Towards a more inclusive fiction

Chuck Caruso
Opinion - Books Monday, 24 July 2017

Chuck Caruso on why an important character in his new thriller is transgender


Being published this month by London-based independent press Cloud Lodge Books, my debut crime novel The Lawn Job is a thriller with plenty of sex and violence to keep readers turning the pages, and loads of twists and turns to have them guessing until the final chapter.

I love the noir novels of James M Cain (The Postman Always Rings Twice and Double Indemnity), Jim Thompson (The Grifters and The Killer Inside Me), and Patricia Highsmith (The Talented Mr Ripley series), so my novel represents an attempt to bring the dark excitement of those classic crime stories into a 21st-century setting. The Lawn Job includes texting, legalised marijuana, heavily armed militia types, racial and cultural diversity, and a transgender character named Juana. Her presence in the novel also entails a fairly frank exploration of gender identities and sexual desires, not just hers, but those of the other characters.

Juana is not the protagonist of the novel. Rather, she is the protagonist's sometime girlfriend. They have a sexual relationship. Her boyfriend does not consider himself gay, but her transgender identity does not trouble him. As the story progresses, she remains an important, well-rounded secondary character. Her motivations, like those of other the characters, are at times enigmatic. This is, after all, a crime novel. Without revealing too much about the story, I can say that the outcome of the novel intertwines closely with her personal fate.

Another way that novels work is by providing us with new perspectives on the world. Not surprisingly, we learn a lot about Juana throughout the novel and how others relate to her helps reveal their characters as well. Of course I would hope that's the case with all my characters, but I found this to be especially true with her. Sexual identity represents an important part of who we are and how the world sees us. Some people accept non-traditional identities and some do not. Culturally, we continue to grapple with issues of masculinity and femininity. Regardless of where and how we identify ourselves, these things matter deeply to us.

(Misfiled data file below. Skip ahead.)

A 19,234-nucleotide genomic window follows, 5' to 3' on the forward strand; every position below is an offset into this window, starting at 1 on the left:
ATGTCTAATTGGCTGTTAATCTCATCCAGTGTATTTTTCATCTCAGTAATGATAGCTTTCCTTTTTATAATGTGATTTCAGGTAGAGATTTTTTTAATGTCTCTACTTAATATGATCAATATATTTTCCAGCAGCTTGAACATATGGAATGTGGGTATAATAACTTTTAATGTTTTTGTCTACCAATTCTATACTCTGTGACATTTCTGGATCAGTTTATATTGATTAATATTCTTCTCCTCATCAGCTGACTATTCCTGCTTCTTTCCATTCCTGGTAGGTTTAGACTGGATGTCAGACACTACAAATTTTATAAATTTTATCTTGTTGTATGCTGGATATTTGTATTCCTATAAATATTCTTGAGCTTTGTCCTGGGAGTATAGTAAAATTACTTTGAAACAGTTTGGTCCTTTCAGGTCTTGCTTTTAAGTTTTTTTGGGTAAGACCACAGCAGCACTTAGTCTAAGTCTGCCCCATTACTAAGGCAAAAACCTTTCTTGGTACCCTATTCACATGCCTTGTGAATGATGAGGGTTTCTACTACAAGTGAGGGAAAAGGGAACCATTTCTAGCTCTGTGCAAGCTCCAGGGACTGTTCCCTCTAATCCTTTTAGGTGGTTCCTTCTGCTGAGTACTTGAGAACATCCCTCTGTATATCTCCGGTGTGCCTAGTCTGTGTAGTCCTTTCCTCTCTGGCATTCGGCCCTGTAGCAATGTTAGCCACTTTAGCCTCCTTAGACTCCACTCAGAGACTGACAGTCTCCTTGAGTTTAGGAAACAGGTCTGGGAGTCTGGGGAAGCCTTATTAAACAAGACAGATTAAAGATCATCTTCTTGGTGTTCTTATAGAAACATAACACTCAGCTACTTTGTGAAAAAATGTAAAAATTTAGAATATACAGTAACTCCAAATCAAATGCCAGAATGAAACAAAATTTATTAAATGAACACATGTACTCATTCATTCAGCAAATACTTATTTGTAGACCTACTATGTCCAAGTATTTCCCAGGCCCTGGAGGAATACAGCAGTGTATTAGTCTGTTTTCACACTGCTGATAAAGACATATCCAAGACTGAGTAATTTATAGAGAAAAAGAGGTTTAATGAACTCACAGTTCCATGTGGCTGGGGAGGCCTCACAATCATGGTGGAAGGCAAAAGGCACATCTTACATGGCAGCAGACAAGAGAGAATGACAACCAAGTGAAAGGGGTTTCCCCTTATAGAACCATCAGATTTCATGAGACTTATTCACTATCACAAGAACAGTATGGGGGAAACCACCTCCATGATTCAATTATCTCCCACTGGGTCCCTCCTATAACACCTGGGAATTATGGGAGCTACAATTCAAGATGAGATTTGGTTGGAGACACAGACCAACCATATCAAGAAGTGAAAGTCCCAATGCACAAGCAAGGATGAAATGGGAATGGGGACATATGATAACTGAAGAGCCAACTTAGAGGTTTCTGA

That's part of why I chose to write about a transgender character, to deepen my own understanding and to try to share that experience with my readers. I wrote The Lawn Job as a thriller. It's meant to be brisk and entertaining, not a message novel. I suspect my book would have become a lot less interesting if I'd set out to advance some specific agenda or tried to make heavy-handed points.

I am not myself transgender; however, I want to write about the world around me in a more honest and inclusive way than I often see in books and movies and television. I have friends and family members who are trans. I have colleagues and students who are trans. The person who delivers my pizza is trans. When I bought a new phone last weekend, the salesperson helping me at the phone store was transgender. These people matter to me. I cannot write about a world where they become invisible. I want to write about the world I live in, and people like Juana are part of my daily life.

Of course, as an author, you have to imaginatively inhabit experiences that are not your own. While writing The Lawn Job, I was very aware that the trans experience is not my own. I was also aware that some trans readers might feel as if I'm appropriating their experiences, or be offended that I don't know what I'm writing about. I was also aware that the mere presence of a trans character might alienate less open-minded readers, perhaps causing them to avoid reading the book entirely.

But I believe we have to take both risks.

Even if I did not get Juana exactly right, I had to try. It's better to work toward empathy and fail than to avoid writing about trans characters because to do so would entail pretending they don't exist.

We're making progress. The characters in our popular media continue to become more diverse with each passing generation. But still too often, members of the LGTBQ community vanish from depictions of our world, and when they do appear, they emerge as token representatives defined wholly by their sexual identities. We need to work harder and do better.

We need more and more well-rounded LGTBQ characters in our fiction. Not just in fiction that is named, and perhaps pigeonholed, as being about LGBTQ issues. We need characters that can populate our books and movies not to be just "the gay guy" or "the trans woman" but to exist and function within that fictional realm just as they do in the real world, as full human beings.

The Lawn Job by Chuck Caruso (£9.99, Cloud Lodge Books).

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